When we arrived last Thursday, we got to the farm around 1pm. By 2pm we were in the olive grove. I loved it! We spent a few days collecting all the branches pruned from the olive trees and burning them. Right there in the field, between trees…this would never happen in southern Alberta. Here in Tuscany, you can have open fires for just this type of work until June when it becomes too dry, hot and dangerous to do so. While we burned pile after pile we learned a bit from Ursula & Sigismund about olive production and pests. Having never really been part of farming that involves trees before, it was a whole new world for me (plus getting to burn things for hours was pretty awesome).
A few days later, after we’d finished in the olive grove we moved into the vineyards. Ursula had already been through the lines of vines and had pruned the stocks. Our job now was to unwind, clip and tame these pruned vines from the wires into tidy piles to be burned later. This sounds simple, and in theory it is, but never before have I been made to feel so weak. Some tendrils pulled off the wires easily, while others – only a few mm thick – would cling for dear life. I’d be using my whole weight to pull them off and they’d still hang on. We’ve spent the rest of our work days here involved in this work. We’ve learned a lot about the birds and bugs of the area, the heat of the sun and the beauty of working in the Tuscan hills.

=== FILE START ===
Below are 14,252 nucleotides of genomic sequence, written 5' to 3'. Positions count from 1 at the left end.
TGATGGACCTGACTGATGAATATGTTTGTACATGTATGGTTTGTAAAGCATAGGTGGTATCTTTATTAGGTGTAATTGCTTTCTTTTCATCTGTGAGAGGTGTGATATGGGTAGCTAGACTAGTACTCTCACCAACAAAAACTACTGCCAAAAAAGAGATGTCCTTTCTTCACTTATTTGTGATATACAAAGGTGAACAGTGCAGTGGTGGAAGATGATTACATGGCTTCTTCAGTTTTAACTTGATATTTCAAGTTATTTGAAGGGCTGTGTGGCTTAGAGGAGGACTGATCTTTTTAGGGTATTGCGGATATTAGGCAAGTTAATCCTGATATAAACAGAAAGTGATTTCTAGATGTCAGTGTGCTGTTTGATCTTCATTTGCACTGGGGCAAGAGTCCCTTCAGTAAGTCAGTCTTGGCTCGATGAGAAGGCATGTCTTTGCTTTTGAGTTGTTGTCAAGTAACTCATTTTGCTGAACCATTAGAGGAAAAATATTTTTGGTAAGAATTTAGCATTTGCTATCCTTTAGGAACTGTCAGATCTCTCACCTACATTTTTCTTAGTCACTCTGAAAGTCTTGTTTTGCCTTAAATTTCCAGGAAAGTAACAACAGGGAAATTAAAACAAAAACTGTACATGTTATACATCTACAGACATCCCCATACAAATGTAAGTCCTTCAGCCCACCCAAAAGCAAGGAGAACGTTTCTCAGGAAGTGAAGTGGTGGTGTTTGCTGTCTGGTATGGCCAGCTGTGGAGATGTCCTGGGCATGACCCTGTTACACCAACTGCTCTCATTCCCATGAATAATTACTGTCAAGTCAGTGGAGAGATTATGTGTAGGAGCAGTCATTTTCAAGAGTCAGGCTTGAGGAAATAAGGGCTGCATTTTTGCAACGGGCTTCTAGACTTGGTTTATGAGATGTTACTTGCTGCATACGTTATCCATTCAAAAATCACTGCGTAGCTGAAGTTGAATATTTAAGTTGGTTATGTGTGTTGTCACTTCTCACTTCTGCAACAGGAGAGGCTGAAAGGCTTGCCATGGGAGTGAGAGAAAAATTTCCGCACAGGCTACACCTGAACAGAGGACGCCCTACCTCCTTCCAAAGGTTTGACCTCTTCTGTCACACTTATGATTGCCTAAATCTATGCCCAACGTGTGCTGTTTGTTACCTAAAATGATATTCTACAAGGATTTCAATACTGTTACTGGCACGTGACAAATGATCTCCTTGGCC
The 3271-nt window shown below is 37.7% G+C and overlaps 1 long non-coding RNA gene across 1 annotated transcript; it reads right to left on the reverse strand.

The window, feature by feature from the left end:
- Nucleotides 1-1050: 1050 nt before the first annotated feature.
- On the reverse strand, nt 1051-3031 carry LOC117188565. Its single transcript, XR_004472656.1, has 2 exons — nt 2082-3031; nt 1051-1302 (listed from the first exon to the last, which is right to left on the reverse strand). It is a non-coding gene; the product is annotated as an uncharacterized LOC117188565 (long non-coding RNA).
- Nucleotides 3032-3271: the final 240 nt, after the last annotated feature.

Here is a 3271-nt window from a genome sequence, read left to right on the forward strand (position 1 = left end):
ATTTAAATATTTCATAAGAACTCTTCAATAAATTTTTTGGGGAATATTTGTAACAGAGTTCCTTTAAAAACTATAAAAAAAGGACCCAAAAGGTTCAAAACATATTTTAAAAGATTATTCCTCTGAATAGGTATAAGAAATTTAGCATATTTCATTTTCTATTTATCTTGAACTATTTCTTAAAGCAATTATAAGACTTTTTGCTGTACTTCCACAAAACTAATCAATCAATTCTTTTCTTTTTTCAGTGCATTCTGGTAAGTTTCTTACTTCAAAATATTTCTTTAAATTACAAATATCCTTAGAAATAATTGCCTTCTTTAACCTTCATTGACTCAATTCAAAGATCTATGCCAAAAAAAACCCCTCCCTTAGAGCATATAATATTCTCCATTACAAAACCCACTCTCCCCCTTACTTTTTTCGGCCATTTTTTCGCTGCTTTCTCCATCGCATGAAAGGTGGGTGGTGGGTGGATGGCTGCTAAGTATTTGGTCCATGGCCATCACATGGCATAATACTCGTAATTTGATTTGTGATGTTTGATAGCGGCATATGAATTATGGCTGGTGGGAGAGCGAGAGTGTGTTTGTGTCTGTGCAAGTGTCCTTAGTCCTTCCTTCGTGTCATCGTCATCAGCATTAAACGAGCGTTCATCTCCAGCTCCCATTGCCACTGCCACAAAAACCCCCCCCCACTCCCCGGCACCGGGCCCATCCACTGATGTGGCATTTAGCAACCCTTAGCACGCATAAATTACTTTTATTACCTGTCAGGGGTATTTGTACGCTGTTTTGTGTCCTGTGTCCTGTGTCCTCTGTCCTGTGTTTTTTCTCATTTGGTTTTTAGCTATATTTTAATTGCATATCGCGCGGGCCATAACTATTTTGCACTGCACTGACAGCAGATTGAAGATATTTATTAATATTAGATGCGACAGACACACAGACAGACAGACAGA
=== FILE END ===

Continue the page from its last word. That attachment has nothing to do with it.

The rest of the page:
*Also there are tons of these little lizards all over, sunning themselves in the hot dry soil. They’re only a few inches long but they are adorable and I’ll miss hearing them flee up the hillsides as our footsteps approach.